Much of the building’s busy flair is derived from the graphic elements that seem to cover every exposed surface. The central element of Rock’s graphic scheme is a stylish, updated stick-figure motif, which he uses throughout the project at both large and small scales. Though Rock’s design looks back to architectural history with a series of homages to Mies (bottom left), it is mostly concerned with engaging a new generation of college students raised on a steady diet of glitzy media imagery. “I think when IIT opened, you could probably assume that everyone would feel very welcome in a highly abstract space such as Crown Hall,” Koolhaas said in a recent interview. “I think that if the current generation [of college students] enters a building like that they would kind of feel a weird absence of information.” There’s no risk of that happening in this building there’s no absence of anything here, except maybe a feeling of quietude.
MIES VAN DER ROHE
“I do not respect Mies, Koolhaas,” has written. “I love Mies. Because I do not revere Mies, I’m at odds with his admirers.” That contradictory, even paradoxical, attitude is on full display in the McCormick Center. When visitors enter the building through the main entrance on State Street, they are greeted by two oversize portraits of Mies, both the work of graphic designer Michael Rock and his New York firm 2×4. Other nods to Mies can be seen throughout the building, including a phalanx of uncovered black I-beams. But in the chaotic energy of its interior and its celebration of plain workaday materials, the design suggests that Koolhaas is much less indebted to Mies than to American architects like Frank Gehry and Robert Venturi and Denise Scott Brown. In the battle of Mies’s “Less is more” versus Venturi’s “Less is a bore,” Koolhaas comes down squarely in favor of the latter.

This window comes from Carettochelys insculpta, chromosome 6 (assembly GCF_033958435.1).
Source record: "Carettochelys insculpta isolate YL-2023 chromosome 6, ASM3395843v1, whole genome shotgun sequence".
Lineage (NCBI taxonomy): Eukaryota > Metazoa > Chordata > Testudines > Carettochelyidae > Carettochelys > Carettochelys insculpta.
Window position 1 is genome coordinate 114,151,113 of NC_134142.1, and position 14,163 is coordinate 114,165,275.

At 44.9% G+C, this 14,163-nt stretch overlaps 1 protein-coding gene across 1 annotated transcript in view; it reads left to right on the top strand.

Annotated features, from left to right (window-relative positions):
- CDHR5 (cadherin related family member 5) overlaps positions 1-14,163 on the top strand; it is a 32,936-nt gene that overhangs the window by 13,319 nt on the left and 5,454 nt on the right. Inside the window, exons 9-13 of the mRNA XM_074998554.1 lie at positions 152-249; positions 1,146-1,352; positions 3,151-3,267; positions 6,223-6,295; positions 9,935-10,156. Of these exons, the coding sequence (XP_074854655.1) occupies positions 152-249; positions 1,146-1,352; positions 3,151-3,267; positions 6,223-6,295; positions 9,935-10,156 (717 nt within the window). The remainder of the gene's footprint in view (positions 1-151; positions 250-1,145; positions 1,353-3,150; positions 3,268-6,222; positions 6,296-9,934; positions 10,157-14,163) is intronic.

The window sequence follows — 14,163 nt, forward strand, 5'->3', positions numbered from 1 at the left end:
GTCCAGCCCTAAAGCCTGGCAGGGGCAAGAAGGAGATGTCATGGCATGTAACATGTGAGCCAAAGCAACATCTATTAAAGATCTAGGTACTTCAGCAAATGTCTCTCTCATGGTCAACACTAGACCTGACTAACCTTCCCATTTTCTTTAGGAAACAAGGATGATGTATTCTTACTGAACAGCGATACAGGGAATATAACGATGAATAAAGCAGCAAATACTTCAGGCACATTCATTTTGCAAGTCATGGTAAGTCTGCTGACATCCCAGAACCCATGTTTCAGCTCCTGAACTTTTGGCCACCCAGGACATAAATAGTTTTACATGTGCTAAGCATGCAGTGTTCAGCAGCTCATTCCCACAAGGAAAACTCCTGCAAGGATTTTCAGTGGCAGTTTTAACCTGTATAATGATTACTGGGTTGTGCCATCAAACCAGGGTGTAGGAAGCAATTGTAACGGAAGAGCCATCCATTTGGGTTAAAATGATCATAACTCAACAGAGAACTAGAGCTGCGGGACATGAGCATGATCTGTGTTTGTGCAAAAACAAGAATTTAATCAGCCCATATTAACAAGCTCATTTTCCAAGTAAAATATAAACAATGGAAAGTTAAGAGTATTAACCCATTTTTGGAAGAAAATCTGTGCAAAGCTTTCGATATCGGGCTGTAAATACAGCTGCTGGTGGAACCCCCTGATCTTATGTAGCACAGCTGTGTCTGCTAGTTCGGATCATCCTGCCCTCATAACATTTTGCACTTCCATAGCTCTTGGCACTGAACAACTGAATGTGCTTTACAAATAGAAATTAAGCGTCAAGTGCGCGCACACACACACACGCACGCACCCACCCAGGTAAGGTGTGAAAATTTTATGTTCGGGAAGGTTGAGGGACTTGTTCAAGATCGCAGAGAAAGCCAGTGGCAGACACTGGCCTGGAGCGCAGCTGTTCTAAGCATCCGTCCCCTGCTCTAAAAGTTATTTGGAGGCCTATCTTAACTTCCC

Another of Rock’s designs for the McCormick Center is a ten-foot-high digital clock on a wall near the gaming area in the center of the building. Aside from reminding students exactly how late they are for class, it helps dramatize the shifts in scale that are a key aspect of Koolhaas’s scheme. This is a building, after all, that is topped by a gargantuan concrete train tube and dotted with oversized graphics. These elements play against the building’s single-story stature and its ceilings, which appear to press down in several spots. The clock is so big that unless you stand a good distance back from it you don’t even notice it: the closer you get, the more it looks like a lighting element than a way of telling time.